Since the massacre, police in the Uvalde school district have come under fire from criticism. Its chief, Pete Arredondo, in charge of operations when a shooter killed 19 children and two teachers on May 24, has been suspended, the district superintendent announced on Wednesday.
“From the beginning of this horrific event, I have maintained that the district will wait until the investigation is completed before making personnel decisions (…). Due to the remaining lack of clarity and the unknown timing on when I will receive the results of the investigation, I have made the decision to place Chief (Pete) Arredondo on administrative leave, effective today. today,” Superintendent Hal Harrell said in a statement.
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Criticisms of the time taken by the police to enter the classroom
The announcement comes a day after heavy criticism from Texas Department of Public Safety Director Steven McCraw over the police response to the massacre. He had notably castigated the fact that Pete Arredondo had decided to “put the lives of agents before those of children”.
“We know one thing: there is compelling evidence that law enforcement’s response to the attack on Robb Elementary School was an utter failure and goes against everything we have learned at two decades since the Columbine massacre” at a high school in 1999, he said.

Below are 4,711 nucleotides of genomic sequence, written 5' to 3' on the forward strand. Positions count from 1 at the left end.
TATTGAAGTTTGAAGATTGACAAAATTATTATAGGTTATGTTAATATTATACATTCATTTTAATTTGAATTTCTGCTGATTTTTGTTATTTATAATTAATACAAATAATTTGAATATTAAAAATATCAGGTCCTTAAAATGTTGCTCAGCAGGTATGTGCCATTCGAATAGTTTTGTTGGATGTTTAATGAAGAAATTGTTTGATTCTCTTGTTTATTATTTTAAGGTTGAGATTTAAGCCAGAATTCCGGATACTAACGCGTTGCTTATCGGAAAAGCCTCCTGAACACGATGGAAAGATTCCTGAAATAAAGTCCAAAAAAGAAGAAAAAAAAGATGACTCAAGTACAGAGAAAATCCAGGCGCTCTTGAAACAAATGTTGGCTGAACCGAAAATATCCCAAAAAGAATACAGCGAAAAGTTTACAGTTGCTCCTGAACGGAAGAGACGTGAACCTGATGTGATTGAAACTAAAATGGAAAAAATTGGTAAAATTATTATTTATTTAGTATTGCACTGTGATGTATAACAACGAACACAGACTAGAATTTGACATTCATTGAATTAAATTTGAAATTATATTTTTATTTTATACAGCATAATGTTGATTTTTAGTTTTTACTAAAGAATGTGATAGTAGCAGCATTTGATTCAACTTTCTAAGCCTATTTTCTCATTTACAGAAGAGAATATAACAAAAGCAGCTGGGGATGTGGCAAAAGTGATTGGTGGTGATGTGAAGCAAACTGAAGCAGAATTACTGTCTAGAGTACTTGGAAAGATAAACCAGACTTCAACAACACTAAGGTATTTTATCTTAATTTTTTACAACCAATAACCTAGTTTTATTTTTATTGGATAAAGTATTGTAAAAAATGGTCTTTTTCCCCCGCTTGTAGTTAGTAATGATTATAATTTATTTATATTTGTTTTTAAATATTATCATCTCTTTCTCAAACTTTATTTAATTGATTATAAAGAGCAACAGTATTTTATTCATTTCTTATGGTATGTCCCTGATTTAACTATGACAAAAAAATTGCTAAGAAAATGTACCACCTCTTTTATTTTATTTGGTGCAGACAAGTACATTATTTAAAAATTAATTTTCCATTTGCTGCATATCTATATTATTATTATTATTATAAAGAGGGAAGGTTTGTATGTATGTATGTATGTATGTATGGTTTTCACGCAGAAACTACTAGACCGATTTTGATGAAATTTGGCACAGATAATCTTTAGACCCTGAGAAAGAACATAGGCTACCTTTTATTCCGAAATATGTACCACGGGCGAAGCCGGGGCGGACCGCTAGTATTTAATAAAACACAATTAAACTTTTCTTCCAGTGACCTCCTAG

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The time taken by the police – more than an hour – to enter the classroom and kill the 18-year-old shooter has been the subject of strong criticism since the killing, and Steven McCraw had driven the point home during this television hearing. “The officers had weapons, the children did not. The officers had bulletproof vests, the children did not. The agents were trained, not the shooter,” he added.
The mayor of Uvalde also announced on Tuesday that Robb Elementary School would be “demolished”. “You can never ask a child or a teacher to come back to this school,” said Don McLoughlin.